Start a conversation about Google Glass in a room filled with people and you are sure to get a plethora of responses. Words you may hear include interesting, awesome, innovative, dumb, ridiculous (in a good way), ridiculous (in a bad way), expensive, useless, useful, revolutionary, DOA. To be fair, this is probably not different from any of the recent technological advances we have seen over the past few years (smartphones, tablets, etc.) or even the last century (televisions, computers, etc.). But there is a lot of hype surrounding Google Glass with little idea of how it will be accepted. How should marketers approach a product that could either completely change the way we view the world on an everyday basis or just crash and burn in a few months?

First, let’s take a step back for anyone who is unfamiliar with Google Glass. For those uninitiated, click here to experience a first-hand view of the world through Google Glass. Basically, it presents a hands-free (and potentially 24/7) augmented reality view of the world. Yes, many of those features are available on your smartphone, but in order to see them you have to hold your phone out in front of you as you walk (which may not be the safest way to travel). But with Google Glass you can get instant navigation, reminders, and a hands-free camera and video-recorder all right in front of you and controlled by the sound of your voice. This certainly opens up a world of possibilities, especially for marketers. However, for now, Google does not have any specific plans for how to integrate marketing.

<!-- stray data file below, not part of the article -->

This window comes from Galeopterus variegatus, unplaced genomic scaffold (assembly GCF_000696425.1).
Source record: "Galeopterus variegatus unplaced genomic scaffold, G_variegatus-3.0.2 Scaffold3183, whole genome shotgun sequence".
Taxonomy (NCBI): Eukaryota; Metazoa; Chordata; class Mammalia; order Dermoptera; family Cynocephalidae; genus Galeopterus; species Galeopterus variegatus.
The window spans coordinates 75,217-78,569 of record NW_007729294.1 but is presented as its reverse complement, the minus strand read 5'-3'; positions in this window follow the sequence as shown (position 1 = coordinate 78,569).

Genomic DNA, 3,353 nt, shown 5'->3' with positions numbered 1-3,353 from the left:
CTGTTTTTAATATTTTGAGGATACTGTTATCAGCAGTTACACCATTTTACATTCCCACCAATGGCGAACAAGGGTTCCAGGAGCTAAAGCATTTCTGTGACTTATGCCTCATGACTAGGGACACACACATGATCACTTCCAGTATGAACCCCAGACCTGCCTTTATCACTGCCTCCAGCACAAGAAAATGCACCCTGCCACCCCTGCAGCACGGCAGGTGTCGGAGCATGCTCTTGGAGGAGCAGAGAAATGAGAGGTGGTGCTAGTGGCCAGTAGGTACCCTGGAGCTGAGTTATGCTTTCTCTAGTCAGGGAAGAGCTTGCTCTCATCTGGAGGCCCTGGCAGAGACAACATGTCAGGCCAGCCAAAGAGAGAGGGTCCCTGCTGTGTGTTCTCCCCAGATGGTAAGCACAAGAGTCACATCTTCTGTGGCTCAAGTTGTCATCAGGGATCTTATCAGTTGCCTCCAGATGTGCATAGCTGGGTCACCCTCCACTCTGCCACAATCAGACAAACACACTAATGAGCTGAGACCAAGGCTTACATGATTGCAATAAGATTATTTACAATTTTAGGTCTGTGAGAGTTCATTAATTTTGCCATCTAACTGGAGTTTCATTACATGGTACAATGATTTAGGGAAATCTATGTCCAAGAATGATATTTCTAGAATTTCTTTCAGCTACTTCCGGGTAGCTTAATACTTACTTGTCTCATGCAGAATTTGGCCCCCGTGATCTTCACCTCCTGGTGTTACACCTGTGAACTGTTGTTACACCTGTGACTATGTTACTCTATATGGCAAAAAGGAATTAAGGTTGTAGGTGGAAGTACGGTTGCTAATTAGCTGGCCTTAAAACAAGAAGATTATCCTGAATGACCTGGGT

“What we’re focused on today is making the hardware available and providing ways for developers to create really useful applications for consumers,” says a Google spokesperson. “That’s what’s great about our Explorer program—people will be able to determine what the many compelling use cases are for this kind of technology.”

But, with their Explorer program (aka, beta testing) in full swing it has not stopped others from speculating on uses for the device. Just take a look at this video to see how some cynics, or perhaps realists, are already imagining what Google Glass will look like after marketers get their hands on it. Whether that discouraged you or inspired you, there is no denying there is potential in this channel.